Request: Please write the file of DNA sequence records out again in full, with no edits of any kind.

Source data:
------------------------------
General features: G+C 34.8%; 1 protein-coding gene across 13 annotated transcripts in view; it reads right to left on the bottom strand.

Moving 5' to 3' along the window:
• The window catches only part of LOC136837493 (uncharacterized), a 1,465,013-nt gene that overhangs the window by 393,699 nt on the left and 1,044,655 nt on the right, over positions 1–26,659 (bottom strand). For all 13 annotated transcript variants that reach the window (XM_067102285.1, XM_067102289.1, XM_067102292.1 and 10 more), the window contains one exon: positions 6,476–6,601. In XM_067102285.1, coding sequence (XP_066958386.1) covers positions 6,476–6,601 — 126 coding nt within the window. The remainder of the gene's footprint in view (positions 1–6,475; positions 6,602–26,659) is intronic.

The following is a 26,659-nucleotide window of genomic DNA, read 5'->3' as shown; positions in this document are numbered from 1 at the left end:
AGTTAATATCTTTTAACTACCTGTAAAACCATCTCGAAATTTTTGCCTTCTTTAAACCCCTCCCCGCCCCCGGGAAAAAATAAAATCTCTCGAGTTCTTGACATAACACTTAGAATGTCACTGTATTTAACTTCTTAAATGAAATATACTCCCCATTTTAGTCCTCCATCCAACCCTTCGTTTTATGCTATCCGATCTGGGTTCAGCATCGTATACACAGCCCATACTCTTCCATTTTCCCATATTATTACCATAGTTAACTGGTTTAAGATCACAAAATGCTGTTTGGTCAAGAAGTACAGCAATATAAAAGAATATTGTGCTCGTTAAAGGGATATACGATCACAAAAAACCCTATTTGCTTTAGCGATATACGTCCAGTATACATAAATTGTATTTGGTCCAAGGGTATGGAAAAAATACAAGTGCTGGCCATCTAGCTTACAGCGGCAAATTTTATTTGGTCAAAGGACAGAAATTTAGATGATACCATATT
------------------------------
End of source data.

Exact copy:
General features: G+C 34.8%; 1 protein-coding gene across 13 annotated transcripts in view; it reads right to left on the bottom strand.

Moving 5' to 3' along the window:
• The window catches only part of LOC136837493 (uncharacterized), a 1,465,013-nt gene that overhangs the window by 393,699 nt on the left and 1,044,655 nt on the right, over positions 1–26,659 (bottom strand). For all 13 annotated transcript variants that reach the window (XM_067102285.1, XM_067102289.1, XM_067102292.1 and 10 more), the window contains one exon: positions 6,476–6,601. In XM_067102285.1, coding sequence (XP_066958386.1) covers positions 6,476–6,601 — 126 coding nt within the window. The remainder of the gene's footprint in view (positions 1–6,475; positions 6,602–26,659) is intronic.

The following is a 26,659-nucleotide window of genomic DNA, read 5'->3' as shown; positions in this document are numbered from 1 at the left end:
AGTTAATATCTTTTAACTACCTGTAAAACCATCTCGAAATTTTTGCCTTCTTTAAACCCCTCCCCGCCCCCGGGAAAAAATAAAATCTCTCGAGTTCTTGACATAACACTTAGAATGTCACTGTATTTAACTTCTTAAATGAAATATACTCCCCATTTTAGTCCTCCATCCAACCCTTCGTTTTATGCTATCCGATCTGGGTTCAGCATCGTATACACAGCCCATACTCTTCCATTTTCCCATATTATTACCATAGTTAACTGGTTTAAGATCACAAAATGCTGTTTGGTCAAGAAGTACAGCAATATAAAAGAATATTGTGCTCGTTAAAGGGATATACGATCACAAAAAACCCTATTTGCTTTAGCGATATACGTCCAGTATACATAAATTGTATTTGGTCCAAGGGTATGGAAAAAATACAAGTGCTGGCCATCTAGCTTACAGCGGCAAATTTTATTTGGTCAAAGGACAGAAATTTAGATGATACCATATT